MT2002 Analysis

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## Rationals and irrationals

Definition

The rational numbers Q are all fractions a/b with a, b integers.

Theorem
If r, s are rationals, so are r + s, r - s, r × s and (if s ≠ 0) r /s .

Proof
An exercise in arithmetic with fractions.

The Greeks believed a long time ago that fractions were sufficient to describe real phenomena. However, the Pythagoreans, a religious and philosophical school founded by Pythagoras of Samos (569BC to 475BC) in Southern Italy, discovered the following result.

Theorem
The real number √2 is not a rational number.

Proof
(By contradiction) Suppose that √2 = a/b for a, bZ. We may as well assume that a, b have no common factors else we could cancel them out.
Then 2b2 = a2 and so a is even. But then a2 is divisible by 4 and so b2 is even. But then b is even and so a and b do have a common factor. Thus we have a contradiction.

The Pythagoreans realised that they could produce a line of length √2 from a right-angled triangle and so they were forced to the conclusion that rational numbers were not sufficient to describe their geometric system.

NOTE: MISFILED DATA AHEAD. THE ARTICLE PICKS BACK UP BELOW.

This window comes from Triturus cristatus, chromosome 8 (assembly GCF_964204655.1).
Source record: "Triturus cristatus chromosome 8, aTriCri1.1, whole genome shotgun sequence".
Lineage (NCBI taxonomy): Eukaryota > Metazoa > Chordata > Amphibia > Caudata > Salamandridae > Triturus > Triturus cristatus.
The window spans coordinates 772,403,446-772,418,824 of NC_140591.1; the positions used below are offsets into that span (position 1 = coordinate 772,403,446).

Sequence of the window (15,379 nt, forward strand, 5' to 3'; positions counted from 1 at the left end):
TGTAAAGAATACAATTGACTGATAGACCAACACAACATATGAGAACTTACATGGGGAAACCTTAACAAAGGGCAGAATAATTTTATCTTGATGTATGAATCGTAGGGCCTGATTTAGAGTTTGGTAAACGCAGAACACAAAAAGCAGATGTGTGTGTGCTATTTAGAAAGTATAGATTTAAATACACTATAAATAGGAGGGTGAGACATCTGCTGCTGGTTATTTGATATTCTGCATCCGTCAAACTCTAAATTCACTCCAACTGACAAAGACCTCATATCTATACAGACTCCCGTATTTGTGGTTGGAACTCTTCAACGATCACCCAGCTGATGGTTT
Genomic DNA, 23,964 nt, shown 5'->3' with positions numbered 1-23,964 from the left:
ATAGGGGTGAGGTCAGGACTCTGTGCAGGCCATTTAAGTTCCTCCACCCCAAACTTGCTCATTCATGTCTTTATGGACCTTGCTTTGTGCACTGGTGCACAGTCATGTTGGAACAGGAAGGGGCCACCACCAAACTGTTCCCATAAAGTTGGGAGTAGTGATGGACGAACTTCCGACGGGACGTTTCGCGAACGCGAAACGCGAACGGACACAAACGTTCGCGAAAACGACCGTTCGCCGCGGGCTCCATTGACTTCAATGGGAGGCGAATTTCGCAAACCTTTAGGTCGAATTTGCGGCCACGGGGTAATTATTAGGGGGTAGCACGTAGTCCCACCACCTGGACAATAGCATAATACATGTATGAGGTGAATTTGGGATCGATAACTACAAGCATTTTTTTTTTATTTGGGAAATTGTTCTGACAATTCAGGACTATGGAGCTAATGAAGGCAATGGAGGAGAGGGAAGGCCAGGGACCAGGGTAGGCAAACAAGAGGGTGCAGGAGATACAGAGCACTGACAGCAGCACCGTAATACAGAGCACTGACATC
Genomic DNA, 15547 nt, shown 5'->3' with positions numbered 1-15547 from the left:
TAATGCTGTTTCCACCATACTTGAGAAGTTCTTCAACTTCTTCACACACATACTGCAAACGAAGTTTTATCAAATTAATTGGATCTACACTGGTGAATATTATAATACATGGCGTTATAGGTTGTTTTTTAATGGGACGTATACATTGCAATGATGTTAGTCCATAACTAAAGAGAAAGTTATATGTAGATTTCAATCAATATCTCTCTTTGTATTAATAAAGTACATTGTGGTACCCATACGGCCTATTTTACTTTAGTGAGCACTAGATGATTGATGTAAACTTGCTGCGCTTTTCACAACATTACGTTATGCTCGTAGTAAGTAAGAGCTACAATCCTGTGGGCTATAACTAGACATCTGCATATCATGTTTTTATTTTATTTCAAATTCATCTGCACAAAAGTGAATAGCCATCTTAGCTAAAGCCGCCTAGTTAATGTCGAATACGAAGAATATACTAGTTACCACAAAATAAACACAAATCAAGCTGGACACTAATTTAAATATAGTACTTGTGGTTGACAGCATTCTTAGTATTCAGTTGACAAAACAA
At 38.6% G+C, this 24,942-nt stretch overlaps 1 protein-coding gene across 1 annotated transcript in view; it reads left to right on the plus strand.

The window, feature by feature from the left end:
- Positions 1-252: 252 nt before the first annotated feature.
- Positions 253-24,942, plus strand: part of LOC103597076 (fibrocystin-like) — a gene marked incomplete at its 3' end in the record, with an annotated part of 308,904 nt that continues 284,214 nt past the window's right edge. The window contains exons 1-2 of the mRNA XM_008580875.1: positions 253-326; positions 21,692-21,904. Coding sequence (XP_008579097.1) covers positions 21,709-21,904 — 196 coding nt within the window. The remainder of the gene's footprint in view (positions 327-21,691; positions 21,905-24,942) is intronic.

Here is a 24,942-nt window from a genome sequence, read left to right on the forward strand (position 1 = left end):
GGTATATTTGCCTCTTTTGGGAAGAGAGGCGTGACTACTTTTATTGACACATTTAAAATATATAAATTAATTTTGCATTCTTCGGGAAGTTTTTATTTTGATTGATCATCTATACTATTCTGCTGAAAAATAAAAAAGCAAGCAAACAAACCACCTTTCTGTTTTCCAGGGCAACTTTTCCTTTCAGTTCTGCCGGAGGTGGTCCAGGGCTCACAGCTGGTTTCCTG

### An aside on decimals

Decimals were first introduced into Europe by the Flemish/Belgian mathematician Simon Stevin (1548 to 1620) though they had been used earlier by some Indian, Arabic and Chinese mathematicians.

Some facts about decimals

Every real number has a unique decimal expansion -- except that terminating decimals (which end in ...00000...) can also be expanded to finish in ... 99999 ...
For example, 1 = 1.0000 ... = 0.9999... , 1/4 = 0.250000 ... = 0.249999 ... , etc.
Numbers with such terminating decimal expansions are of the form m/n with the denominator n having 2 or 5 as its only prime factors.

Rational numbers have decimal expansions which repeat periodically.
For example 1/6 = 0.166666 ... which we write
while 1/7 = 0.14285714285 ... =
The recurring decimal
For example 0.123123 ... = 123/999 = 41/333 .
An irrational number like √2 has a decimal expansion which does not repeat:
√2 = 1.4142135623730950488016887242096980785696718753769480731766797379907324784621070 ...

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JOC September 2001